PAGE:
Sunday, May 7, 2017


Has May pinched Corbyn’s policies (or at least Ed Miliband’s)?

I commented a short while ago  (on 25th April) on the very different treatments handed out to the idea of energy retail price caps, depending on whether they were proposed by Labour or Conservative administrations. To recall the discussion.

[2015]. The Telegraph said prices would go up before Miliband’s freeze, while the Times and the Sun warned the “lurch to the left” risked blackouts. The Times’s editorial described his plan as “flawed in practically every detail”. [2017] … on Sunday, the Sunday Times welcomed May’s price cap as an “attempt to capture the political centre ground”. [Guardian]

This was a timely posting. The FT reports today as follows.     Theresa May said during the Conservative party conference in October last year that she was planning to take action on high bills. Since then, the “big six” power companies have stopped trying to match or better the cheapest deals on the market, according to an analysis by price comparison website uSwitch.

So far this looks like first blood to the Daily Telegraph, as the big energy companies take pre-emptive action to raise prices or at least limit any pretence at aggressive competition. The FT also reports that: Iain Conn, chief executive of British Gas-owner Centrica, Britain’s biggest energy supplier to homes, has said there were people at the heart of the Tory government who “don’t believe in free markets”.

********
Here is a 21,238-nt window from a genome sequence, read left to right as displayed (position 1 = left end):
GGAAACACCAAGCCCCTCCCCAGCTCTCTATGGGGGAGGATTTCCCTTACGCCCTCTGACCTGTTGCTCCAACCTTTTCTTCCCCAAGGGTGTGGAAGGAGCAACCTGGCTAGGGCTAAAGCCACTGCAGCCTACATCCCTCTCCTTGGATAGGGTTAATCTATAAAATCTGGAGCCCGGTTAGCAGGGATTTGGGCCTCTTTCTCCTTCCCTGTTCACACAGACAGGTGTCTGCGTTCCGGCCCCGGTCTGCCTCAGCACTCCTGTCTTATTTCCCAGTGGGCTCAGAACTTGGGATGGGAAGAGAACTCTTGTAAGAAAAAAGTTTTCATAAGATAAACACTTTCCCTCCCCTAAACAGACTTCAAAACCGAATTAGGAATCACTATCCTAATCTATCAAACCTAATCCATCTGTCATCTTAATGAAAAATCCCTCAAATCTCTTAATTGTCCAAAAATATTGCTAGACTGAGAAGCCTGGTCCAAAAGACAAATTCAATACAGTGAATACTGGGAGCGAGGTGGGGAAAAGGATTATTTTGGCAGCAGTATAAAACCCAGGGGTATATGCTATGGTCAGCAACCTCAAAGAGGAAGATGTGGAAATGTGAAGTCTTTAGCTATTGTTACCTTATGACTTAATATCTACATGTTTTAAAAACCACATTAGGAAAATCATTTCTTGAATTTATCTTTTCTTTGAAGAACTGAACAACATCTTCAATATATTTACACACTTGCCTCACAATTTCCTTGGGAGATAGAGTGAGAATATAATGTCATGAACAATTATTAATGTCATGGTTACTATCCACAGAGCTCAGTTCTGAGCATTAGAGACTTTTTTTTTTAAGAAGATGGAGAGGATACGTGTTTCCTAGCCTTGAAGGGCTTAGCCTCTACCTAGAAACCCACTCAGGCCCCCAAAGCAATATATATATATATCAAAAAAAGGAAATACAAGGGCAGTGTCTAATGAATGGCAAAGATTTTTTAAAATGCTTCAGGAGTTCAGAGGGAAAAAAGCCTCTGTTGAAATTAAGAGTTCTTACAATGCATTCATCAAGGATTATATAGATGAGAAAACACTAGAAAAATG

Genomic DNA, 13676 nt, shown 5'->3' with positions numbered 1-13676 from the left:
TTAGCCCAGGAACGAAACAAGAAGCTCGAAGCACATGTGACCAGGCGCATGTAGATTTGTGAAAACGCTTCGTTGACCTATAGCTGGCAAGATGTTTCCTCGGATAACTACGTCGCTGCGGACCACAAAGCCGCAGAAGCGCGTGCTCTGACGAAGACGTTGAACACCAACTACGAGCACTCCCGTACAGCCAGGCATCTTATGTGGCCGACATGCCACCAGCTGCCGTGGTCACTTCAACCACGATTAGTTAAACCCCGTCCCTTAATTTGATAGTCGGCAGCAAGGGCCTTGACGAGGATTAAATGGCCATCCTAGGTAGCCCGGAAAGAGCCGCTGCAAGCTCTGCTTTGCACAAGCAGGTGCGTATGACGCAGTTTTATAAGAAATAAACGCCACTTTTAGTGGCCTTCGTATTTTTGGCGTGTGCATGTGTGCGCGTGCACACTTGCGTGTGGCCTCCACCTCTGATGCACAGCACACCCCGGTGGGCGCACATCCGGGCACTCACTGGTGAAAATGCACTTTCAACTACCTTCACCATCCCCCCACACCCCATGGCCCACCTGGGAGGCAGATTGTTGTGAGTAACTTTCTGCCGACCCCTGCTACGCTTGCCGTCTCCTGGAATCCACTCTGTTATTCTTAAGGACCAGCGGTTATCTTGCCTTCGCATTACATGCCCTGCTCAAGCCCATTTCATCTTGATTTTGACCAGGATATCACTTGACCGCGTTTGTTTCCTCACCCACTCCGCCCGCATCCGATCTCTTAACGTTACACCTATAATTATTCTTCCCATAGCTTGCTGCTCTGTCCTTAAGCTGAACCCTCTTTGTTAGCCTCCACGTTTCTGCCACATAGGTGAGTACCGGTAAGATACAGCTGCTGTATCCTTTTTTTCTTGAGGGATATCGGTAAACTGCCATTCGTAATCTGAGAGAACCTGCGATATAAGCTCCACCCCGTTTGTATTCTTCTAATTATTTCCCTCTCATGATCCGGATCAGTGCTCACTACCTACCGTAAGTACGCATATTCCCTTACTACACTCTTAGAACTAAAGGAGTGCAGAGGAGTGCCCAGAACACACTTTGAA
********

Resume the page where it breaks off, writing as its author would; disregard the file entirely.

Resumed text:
Alternatively this could be interpreted simply as a recognition that in this particular industry, the principles of free markets and competition are beset by so many sources of market failure that some retreat from neo-liberal ideology was inevitable. An energy industry counterpoint came from Paul Massara, former chief executive of Npower, who said free market competition had not so far encouraged the majority of households to switch to cheaper deals. “Free markets haven’t worked and therefore you need to do something. The question is what is the right solution?”  [again according to the FT]

Watch this space. There will be many even more significant battles ahead within the Tory party around the broader questions of markets and “working for everyone”. But, I suspect, they will not be of great prominence in this election campaign.

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